The Bijou Press – an iconic studio space opens its doors to Artroute

By Richard Kilpert and Talita Swarts

This winter sees the classic Observatory location, home to Conrad Hicks’s foundry, extend its reach with the addition of an inspiring studio space on the third floor.

Talita has moved her family printing presses in and, along with Richard, will be offering art classes and demos for the public. The large-volume space with floor-to ceiling windows is ideal for exploring new mediums and getting in touch with your inner artist. Initially there will be drawing and printmaking opportunities, with the emphasis on experimentation and expressive techniques. Richard sees printmaking as a great way to trick oneself into making original images, and also to extend the vocabulary of markmaking and imagery through monoprint and relief methods.

The space is ideal for inspiring events, and we have already hosted two making sessions in the space as we seek to establish it as a regular hub for the art community of Cape town. We cannot wait to see how this space will come to its full glory. Watch this space!

The chance to create art on the foundations laid by the art legend – Tinus de Jong

The Bijou Press have now 4 printing presses in the studio – our newest edition the printer that Tinus de Jongh used for his amazing printing works of art.

Tinus and his family emigrated to South Africa from the Netherlands after the first World War in 1921. After they settled in Fish Hoek, he spent a lot of time painting landscapes around the Cape Peninsula (Weckesser 2013:41).

With regards to de Jongh’s process, it is interesting to note that he primarily painted from nature. He had a gift for memory retention and precise powers of observation. According to Weckesser (2013:25) “needing only a brief study of a scene to enable him to store it in his memory, in exact detail and colour.” The artist would use a memorandum in the form of a pencil or charcoal or water colour sketch that illustrated the areas of tonality as well as the necessary colour scheme for him to be able to recreate the scene in his studio when completing his masterpieces. Tinus produced an etching series of 80 different scenes, mainly places around Cape Town from 1922 until 1939. These prints were made in the evenings after a full day of painting. The idea was to make something more affordable that could bring in much needed funds to allow him to continue painting the beautiful landscapes he adored (Weckesser 2013:91-92). He died in Bloemfontein on 17 July 1942 at the age of 57 years from lung cancer, having become one of the most technically skilled and popular painters in South Africa.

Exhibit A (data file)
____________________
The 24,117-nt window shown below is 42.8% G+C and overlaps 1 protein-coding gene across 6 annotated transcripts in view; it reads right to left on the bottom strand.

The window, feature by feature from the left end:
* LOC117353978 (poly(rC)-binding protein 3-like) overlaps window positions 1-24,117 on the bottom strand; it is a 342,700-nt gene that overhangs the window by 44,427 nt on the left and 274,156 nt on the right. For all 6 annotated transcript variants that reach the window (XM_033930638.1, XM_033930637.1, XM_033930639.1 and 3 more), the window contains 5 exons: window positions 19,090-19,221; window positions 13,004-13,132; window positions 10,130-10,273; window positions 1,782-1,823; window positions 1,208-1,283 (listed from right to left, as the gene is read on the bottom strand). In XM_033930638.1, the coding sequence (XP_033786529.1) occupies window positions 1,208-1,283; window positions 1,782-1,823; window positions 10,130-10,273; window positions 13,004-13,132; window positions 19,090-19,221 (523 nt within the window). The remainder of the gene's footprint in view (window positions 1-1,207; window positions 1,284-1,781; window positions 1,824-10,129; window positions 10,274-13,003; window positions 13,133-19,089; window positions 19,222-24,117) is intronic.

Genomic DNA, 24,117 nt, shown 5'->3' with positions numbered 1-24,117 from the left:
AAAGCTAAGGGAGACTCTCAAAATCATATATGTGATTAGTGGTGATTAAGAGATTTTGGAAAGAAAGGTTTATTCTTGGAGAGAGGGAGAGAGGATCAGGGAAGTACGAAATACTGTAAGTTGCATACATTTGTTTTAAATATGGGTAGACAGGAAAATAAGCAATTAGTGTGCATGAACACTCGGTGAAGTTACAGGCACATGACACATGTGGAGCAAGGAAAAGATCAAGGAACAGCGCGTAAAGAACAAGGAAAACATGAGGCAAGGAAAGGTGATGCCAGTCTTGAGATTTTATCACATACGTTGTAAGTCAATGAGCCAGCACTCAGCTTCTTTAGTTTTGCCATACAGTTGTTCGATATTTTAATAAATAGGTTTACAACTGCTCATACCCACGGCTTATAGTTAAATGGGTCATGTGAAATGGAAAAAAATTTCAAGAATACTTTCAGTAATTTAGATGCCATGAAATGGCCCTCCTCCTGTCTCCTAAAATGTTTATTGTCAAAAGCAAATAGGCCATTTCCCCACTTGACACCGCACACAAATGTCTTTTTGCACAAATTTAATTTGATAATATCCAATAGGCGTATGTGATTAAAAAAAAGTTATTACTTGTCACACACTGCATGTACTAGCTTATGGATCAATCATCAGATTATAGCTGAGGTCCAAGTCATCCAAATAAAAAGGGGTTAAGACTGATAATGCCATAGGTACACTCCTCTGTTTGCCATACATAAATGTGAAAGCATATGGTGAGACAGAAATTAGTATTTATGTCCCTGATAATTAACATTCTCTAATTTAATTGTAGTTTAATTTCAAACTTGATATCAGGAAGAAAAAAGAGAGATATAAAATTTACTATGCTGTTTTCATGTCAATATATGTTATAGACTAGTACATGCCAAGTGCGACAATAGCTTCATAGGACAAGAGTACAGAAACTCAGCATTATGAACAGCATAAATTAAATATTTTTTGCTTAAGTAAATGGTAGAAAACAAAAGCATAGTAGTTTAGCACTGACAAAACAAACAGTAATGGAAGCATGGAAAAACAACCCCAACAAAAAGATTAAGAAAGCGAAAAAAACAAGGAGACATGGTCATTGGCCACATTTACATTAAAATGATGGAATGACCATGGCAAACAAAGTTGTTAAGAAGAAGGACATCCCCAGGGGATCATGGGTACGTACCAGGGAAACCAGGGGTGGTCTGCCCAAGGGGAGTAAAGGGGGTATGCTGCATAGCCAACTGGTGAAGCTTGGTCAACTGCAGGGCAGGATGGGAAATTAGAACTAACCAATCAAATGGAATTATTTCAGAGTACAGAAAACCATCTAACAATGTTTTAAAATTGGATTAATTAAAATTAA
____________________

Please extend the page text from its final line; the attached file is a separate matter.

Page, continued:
Source: Weckesser, P. 2013. Tinus de Jong. His life and works. Johannesburg: Ultra Litho (Pty) Limited.